Global oil supply outages jump to 2 mil b/d in June: EIA

Global oil supply outages jump to 2 mil b/d in June: EIA

Global oil supply outages jump to 2 mil b/d in June: EIA

More than 2 million b/d of global oil production was disrupted in June, the highest level of unplanned outages since May 2017, the Energy Information Administration said Tuesday as it raised Brent and WTI price projections for this year and next.

EIA sees Brent oil prices averaging $71.80/b in 2018 and $68.74/b in 2019, and WTI averaging $65.95/b in 2018 and $62.04/b in 2019.
A number of uncertainties for global oil supply and demand could keep prices volatile in the near term, EIA said, including the impact of US sanctions on Iranian oil buyers, sharp production declines in Venezuela, conflicts in Libya shutting export infrastructure, and the status of the supply cut agreement between OPEC and non-OPEC producers.

OPEC producers accounted for 1.65 million b/d of the 2 million b/d in unplanned supply disruptions in June, up 300,000 b/d from May. The increase includes outages from conflicts in Libya and higher shut-ins in Nigeria as a result of pipeline disruptions.

Unplanned outages by non-OPEC producers increased to 400,000 b/d in June, up 100,000 b/d from May, with most of that from Canada.

Syncrude Canada’s 350,000 b/d oil sands facility near Fort McMurray, Alberta, is expected to remain offline through at least July after a June 20 power outage, EIA said.

Despite the spike in global unplanned supply disruptions, the outages are not approaching the record 3.6 million b/d set in May 2016, the highest monthly level since EIA started tracking global disruptions in January 2011. Brent prices jumped $5/b that month as a result of disruptions in Canada, Nigeria, Iraq and Libya.

Other highlights of the short-term energy outlook report:

SUPPLY
**EIA sees US production averaging 10.79 million b/d in 2018 and 11.8 million b/d in 2019, unchanged from last month’s outlook. US production will top 11 million b/d by October and surpass 12 million b/d by November 2019. “If the forecast holds, that would make the US world’s leading producer of crude,” EIA Administrator Linda Capuano said in a statement.

**OPEC members produced 31.91 million b/d in June, down a marginal 20,000 b/d from May, as declines in Libya, Venezuela and Angola more than offset higher production from Saudi Arabia, the US Energy Information Administration said Tuesday.

**Libyan production fell to 750,000 b/d in June, from 990,000 b/d in May, as clashes closed ports and storage terminals. Venezuelan output sank to 1.36 million b/d in June, from 1.43 million b/d in May. Angolan output fell to 1.49 million b/d in June, from 1.57 million b/d in May. Iran, Nigeria and Equatorial Guinea also had declines.

**Saudi Arabia ramped up output by 350,000 b/d from May to 10.47 million b/d, EIA said. UAE was the only other OPEC member to increase output, EIA said, by producing 2.88 million b/d in June, up from 2.84 million b/d in May.

**EIA sees OPEC production averaging 31.87 million b/d in 2018, down 150,000 b/d from last month’s forecast, and 31.79 million b/d in 2019, down 270,000 b/d from last month.

**Production growth in the US, Brazil, Canada, and Russia will make up the majority of total global supply growth in 2019.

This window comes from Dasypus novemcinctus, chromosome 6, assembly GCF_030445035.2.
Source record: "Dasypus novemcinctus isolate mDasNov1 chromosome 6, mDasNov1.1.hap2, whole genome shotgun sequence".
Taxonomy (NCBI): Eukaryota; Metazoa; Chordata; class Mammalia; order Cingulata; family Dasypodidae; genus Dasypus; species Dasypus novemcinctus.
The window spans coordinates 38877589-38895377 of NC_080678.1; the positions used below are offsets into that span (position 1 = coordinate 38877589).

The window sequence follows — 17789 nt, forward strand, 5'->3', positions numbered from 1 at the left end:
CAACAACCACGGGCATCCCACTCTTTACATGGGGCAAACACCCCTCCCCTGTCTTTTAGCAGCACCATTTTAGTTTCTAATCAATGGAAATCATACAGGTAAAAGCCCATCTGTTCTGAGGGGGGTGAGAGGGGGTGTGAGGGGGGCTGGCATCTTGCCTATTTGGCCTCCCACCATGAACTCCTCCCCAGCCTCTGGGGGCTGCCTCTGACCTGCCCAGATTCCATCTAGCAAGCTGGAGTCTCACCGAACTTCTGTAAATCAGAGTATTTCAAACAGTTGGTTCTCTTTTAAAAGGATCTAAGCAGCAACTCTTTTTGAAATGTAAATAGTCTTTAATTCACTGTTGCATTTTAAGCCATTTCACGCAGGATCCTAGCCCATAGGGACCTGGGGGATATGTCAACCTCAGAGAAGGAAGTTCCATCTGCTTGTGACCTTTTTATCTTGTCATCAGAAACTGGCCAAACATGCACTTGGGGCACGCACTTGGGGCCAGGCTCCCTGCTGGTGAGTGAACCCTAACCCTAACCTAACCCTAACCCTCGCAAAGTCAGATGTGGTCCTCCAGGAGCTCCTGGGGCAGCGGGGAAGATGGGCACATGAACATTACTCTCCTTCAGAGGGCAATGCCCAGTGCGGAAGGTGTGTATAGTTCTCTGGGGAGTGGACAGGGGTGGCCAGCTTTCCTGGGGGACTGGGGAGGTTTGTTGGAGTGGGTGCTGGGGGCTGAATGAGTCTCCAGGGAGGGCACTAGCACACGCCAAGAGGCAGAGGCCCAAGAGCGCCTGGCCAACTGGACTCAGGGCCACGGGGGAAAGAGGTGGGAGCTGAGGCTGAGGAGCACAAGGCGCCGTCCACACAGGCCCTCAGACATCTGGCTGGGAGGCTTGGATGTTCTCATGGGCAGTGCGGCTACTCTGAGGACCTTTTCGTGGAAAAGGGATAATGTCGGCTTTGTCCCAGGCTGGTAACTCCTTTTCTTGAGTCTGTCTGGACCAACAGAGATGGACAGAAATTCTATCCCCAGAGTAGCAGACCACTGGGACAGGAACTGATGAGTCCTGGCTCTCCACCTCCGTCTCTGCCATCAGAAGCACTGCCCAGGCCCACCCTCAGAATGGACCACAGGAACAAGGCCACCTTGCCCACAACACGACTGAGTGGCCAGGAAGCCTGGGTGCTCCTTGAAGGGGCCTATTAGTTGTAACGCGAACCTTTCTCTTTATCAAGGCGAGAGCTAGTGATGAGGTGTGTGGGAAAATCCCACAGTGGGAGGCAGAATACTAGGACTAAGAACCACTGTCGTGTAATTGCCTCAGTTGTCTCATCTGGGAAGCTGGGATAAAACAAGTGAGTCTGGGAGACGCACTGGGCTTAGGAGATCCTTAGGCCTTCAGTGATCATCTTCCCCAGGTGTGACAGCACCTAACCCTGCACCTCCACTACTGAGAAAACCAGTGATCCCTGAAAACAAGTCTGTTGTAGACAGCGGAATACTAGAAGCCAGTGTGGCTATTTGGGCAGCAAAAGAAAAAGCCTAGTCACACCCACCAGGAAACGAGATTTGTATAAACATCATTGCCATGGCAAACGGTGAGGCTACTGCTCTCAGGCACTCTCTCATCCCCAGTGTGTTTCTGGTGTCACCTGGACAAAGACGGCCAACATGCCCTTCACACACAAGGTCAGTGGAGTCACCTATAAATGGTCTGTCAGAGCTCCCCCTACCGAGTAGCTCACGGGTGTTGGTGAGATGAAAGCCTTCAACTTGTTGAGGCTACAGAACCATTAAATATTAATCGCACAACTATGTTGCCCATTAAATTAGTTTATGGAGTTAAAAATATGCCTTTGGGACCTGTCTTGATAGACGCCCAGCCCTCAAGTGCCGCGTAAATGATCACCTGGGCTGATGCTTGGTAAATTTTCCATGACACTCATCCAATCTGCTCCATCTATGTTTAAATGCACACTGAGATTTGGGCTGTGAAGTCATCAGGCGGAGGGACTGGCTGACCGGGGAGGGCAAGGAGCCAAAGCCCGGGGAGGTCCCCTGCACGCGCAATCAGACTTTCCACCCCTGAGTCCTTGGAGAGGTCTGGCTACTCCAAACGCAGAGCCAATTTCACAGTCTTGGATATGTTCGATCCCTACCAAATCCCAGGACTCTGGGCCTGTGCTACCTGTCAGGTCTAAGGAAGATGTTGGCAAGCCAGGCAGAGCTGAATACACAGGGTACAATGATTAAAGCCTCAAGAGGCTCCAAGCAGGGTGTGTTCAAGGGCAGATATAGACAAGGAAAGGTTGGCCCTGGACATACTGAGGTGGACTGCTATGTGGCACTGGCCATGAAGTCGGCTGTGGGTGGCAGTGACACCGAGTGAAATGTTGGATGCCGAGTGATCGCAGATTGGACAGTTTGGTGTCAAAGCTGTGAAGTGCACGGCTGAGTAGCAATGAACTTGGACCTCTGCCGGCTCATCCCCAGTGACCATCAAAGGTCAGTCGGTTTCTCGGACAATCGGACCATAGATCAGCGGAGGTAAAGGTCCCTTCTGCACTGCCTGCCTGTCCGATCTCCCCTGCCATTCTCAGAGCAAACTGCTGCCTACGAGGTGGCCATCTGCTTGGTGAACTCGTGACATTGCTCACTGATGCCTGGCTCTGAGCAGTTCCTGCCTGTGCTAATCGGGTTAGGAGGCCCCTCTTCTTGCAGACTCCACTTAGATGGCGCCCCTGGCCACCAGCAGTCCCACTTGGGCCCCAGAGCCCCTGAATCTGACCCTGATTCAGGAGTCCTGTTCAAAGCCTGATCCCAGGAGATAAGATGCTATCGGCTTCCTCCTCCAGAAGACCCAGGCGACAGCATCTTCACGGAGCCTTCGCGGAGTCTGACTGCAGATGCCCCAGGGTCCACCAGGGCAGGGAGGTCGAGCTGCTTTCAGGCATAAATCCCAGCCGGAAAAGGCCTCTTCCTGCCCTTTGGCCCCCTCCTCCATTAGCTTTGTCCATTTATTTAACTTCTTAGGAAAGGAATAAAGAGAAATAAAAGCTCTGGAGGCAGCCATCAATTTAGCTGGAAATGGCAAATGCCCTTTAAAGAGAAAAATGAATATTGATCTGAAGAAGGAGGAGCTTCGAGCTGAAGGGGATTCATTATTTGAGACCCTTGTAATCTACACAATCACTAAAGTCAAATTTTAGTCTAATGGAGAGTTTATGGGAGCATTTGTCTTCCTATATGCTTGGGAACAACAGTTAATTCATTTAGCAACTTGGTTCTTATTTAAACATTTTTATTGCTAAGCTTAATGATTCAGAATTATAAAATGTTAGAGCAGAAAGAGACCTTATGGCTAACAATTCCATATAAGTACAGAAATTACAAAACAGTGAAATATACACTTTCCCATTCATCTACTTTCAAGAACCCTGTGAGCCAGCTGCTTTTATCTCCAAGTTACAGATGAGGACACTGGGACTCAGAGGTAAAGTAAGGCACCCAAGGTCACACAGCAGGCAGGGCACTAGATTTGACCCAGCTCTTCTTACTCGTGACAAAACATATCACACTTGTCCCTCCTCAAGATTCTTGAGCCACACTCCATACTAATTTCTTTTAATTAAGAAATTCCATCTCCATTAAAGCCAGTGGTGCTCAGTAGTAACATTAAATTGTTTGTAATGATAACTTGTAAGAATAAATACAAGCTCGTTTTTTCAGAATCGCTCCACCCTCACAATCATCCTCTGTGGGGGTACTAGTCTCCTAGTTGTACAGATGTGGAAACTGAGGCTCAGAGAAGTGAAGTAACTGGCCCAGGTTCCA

**The report projected OPEC surplus production capacity would average 1.7 million b/d in 2018 and fall to 1.3 million b/d in 2019, which EIA called a relatively low level compared with the 2008-2017 average of 2.3 million b/d. “Low OPEC crude oil surplus production capacity can be an indicator of tight oil market conditions,” the report said. “All of OPEC’s surplus production capacity currently available is in Saudi Arabia, Kuwait, the United Arab Emirates, and Qatar.”

DEMAND
**US net petroleum imports will fall to 1.6 million b/d, a level not seen since 1958, Capuano said. “Net crude oil and petroleum product imports into the United States have continued historic declines in 2018, and EIA’s outlook is that those declines will continue in 2019,” she said. “Net imports are forecast to decrease from 3.7 million b/d in 2017 to 2.4 million b/d in 2018, a year-over-year drop of 35%.”

**US gasoline demand is expected to fall slightly in 2018 and then increase by 0.5% to about 9.4 million b/d in 2019. “If EIA’s projected growth in 2019 is realized, it would be the highest level of annual average gasoline consumption on record, slightly surpassing the previous record set in 2017,” Capuano said.

PRICES
**June marked the third straight month that Brent oil prices have averaged more than $70/b, EIA said. While Brent prices fell in early June on expectations of OPEC and non-OPEC producers reaching an agreement to increase production, the market turned upward after the late June meeting in Vienna.

**”The price increases possibly reflected expectations by market participants that announced production increases would not be enough to offset falling production levels in Venezuela and Libya, along with the potential for reduced volumes from Iran following the US withdrawal” from the Iran nuclear deal, EIA said.

**US monthly average gasoline prices likely peaked in May and will decline gradually in the coming months to an average of $2.83/gal in September, EIA said. They averaged $2.89/gal in June, down 1 cent from May.

**EIA expects US regular gasoline retail prices to average $2.76/gal in 2018 and $2.77/gal in 2019.

Manjula

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